Commodity prices, supply chain disruptions may upset RBI’s inflation math

Indian middle class
The middle class is the primary force behind the India story. The government must consider tax breaks or other financial incentives for middle class families.

The Reserve Bank of India’s monetary policy committee meeting earlier this week left the repo rate and the accommodative policy stance unchanged, while forecasting benign inflation for the rest of this year as well as the next. The central bank has projected the inflation to cool down to 5.3% in the current financial year and further ease to 4-4.3% by the end of the next financial year.

The inflation forecast made by the RBI in its monetary policy statement does not look very convincing as the rise in prices is expected to stay in the near-term because of high input costs and supply chain disruptions. High raw material prices, transportation costs, shipping delays and supply chain disruptions have led to cost-push inflation. These conditions are showing no signs of abating at least in the short- and medium-term. Moreover, high inflation in most world economies is likely to be reflected in India as well.

READ I  Cryptocurrency: India set to chart middle path between ban and free trading

RBI monetary policy

Retail inflation ended the declining trend and rose to 4.5% in October from 4.3% in the previous month on high vegetable prices due to crop damage from heavy rains. The sharp increase in vegetable prices is expected to ease with winter arrivals. Sowing in rabi season is expected to top last year’s acreage. The government has managed to stop the pass-through of high international edible oil prices.

Fuel inflation triggered by globally high prices of liquefied petroleum gas and kerosene rose to an all-time high of 14.3%. Core inflation remained high at 5.9% in September and October, pushed by high prices of clothing, footwear, health, transportation and communication. One of the reasons why RBI projections sound unconvincing is that high inflation in India is not a post-Covid phenomenon. India was already under the grip of inflation when the pandemic struck. Retail inflation was above RBI’s comfort zone of 2-6% for most part of 2020.

READ I  Farm laws must widen MSP coverage, ensure profitability

High inflation in US, Eurozone

Moreover, some of India’s important trading partners such as the US and Eurozone are also experiencing high inflation that will reflect in the country’s inflation numbers. The US is expecting a 4.9% annual increase in November CPI. Federal Reserve chairman Jerome Powell had said last week that the central bank must brace for the possibility that inflation may not come down in the second half of 2022. The consumer price index for November is expected to have shot up 6.8% compared with 6.2% in October, which itself was the highest in 31 years.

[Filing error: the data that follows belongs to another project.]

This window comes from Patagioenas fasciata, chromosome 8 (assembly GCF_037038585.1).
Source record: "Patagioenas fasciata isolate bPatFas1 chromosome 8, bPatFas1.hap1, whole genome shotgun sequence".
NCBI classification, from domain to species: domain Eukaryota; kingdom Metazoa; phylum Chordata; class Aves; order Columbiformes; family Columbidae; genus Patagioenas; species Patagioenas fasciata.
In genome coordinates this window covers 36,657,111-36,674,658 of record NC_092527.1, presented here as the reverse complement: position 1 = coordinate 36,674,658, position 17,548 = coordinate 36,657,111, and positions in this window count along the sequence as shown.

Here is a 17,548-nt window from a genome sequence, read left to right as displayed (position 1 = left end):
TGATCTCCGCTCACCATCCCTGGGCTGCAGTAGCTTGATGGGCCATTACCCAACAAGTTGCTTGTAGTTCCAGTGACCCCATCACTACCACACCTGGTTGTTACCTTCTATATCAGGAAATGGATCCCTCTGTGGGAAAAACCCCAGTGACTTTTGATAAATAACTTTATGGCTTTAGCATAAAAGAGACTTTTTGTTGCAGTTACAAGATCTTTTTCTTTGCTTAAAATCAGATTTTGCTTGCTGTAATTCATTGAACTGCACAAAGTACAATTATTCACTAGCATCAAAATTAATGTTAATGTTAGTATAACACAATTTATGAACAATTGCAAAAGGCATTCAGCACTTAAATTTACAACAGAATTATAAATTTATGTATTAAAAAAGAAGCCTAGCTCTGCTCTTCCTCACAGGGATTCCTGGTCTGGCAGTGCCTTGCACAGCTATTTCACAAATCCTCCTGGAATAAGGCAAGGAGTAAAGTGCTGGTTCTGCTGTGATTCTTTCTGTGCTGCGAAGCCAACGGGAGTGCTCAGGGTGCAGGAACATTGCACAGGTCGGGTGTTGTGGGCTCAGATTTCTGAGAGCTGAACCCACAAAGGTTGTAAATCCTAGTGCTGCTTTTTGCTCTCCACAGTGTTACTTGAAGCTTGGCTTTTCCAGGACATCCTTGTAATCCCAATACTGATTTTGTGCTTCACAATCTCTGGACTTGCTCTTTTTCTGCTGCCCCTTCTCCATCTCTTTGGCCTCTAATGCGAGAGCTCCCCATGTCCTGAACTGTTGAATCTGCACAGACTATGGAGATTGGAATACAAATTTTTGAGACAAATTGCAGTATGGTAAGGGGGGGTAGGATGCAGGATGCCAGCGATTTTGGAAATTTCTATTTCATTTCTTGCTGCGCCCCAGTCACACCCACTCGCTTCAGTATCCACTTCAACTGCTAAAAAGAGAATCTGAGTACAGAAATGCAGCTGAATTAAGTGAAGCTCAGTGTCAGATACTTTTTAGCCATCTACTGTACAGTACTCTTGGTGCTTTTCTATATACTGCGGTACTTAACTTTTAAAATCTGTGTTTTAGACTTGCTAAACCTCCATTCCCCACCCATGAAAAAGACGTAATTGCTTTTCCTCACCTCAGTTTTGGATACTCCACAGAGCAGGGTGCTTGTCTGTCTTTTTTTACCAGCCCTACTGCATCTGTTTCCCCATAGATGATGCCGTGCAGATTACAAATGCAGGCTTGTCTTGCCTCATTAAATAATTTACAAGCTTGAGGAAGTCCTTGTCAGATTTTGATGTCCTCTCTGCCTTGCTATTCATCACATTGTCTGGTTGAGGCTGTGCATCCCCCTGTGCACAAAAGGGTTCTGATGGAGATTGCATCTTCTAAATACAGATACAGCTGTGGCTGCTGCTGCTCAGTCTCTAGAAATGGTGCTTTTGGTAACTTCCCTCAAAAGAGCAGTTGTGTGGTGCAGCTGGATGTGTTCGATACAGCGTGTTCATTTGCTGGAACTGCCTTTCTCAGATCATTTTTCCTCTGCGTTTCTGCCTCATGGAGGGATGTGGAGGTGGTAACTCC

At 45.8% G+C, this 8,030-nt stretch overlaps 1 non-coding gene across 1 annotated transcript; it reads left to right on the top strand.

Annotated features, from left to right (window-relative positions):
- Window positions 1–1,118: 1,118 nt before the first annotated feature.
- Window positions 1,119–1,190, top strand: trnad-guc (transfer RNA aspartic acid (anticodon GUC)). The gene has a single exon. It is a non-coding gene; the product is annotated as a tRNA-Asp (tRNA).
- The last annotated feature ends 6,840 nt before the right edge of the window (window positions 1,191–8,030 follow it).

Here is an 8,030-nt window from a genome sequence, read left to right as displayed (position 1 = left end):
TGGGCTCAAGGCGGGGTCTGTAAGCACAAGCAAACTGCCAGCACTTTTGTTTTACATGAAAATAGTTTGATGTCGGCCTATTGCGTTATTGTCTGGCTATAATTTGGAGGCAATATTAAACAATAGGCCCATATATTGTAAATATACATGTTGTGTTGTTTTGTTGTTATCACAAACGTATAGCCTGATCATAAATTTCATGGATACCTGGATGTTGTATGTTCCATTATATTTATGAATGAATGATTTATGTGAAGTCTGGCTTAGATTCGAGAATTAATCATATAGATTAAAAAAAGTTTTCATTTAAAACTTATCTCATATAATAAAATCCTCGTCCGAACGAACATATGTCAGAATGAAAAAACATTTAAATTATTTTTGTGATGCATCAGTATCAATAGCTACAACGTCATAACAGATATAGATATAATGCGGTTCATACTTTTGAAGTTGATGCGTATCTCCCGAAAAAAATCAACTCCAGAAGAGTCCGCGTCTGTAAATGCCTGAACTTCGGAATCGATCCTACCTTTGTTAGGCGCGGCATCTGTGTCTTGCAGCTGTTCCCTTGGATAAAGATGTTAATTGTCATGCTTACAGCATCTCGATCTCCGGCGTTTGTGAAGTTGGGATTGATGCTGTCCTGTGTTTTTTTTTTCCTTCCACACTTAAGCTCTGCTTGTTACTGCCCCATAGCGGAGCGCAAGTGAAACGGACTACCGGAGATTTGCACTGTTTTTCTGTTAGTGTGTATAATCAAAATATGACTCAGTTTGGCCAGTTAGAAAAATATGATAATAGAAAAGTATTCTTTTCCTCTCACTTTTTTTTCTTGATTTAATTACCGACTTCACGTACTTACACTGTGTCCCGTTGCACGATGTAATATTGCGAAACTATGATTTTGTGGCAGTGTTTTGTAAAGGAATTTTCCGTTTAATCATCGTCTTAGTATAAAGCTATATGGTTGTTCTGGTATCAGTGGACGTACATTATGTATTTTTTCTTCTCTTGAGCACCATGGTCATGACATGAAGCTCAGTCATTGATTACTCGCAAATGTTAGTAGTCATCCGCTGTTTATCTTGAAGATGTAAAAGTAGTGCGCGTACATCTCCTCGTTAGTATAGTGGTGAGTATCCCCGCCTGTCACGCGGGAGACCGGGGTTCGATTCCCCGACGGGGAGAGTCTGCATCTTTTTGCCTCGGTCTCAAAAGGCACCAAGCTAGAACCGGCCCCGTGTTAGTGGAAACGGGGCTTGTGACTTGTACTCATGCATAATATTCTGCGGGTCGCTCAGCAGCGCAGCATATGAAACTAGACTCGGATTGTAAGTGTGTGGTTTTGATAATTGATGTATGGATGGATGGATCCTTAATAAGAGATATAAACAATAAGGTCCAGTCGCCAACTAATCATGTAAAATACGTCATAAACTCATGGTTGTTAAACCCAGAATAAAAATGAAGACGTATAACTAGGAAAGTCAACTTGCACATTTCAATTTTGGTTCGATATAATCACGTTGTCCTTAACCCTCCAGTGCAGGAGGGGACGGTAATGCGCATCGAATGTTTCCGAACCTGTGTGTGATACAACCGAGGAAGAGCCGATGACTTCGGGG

Inflation in OECD countries rose to 4.6% in September 2021, compared with 1.3% in September 2020. The annual inflation rose sharply to 3.4% in September in the Eurozone, from minus 0.3% in the same month last year. But the figure was much lower than in the OECD area and in the United States where inflation shot up to 5.4% in September.

US inflation

OECD gdp growth

Energy prices rose 18.9% in the OECD area in the last one year, the highest rise since September 2008. Food inflation rose to 4.5%, compared with 3.5% in August. If food and energy components are taken out, OECD annual inflation was higher by 3.2%, the highest rate since April 2002.

The RBI’s decisions to keep the repo rate unchanged and retain the accommodative policy stance were on expected lines as higher policy rates could have affected the Indian economy’s fragile post-Covid recovery. The central bank expects the economy to grow 9.5% in the fiscal year ending March 2022 unless a third wave of Covid-19 causes a resurgence in Covid-19 cases. The Indian economy grew 8.8% in the second quarter in September, while the growth rate was 20.1% in the first quarter.

“The domestic recovery is gaining traction, but activity is just about catching up with pre-pandemic levels and will have to be assiduously nurtured by conducive policy settings till it takes root and becomes self-sustaining,” RBI said in its policy document.

The repo rate or the rate at which RBI lends to commercial banks is currently 4%, while the reverse repo rate at which the central bank borrows from banks is 3.35%. High commodity prices and a flareup in vegetable prices saw inflation ruling high in October and November despite interventions by the government to keep prices under control.

The biggest worry is private consumption which still remains below pre-pandemic levels, while the government doesn’t have enough elbow room to push public spending. A possible third wave of Covid-19 and the fast-spreading omicron variant could threaten the current recovery, the statement said.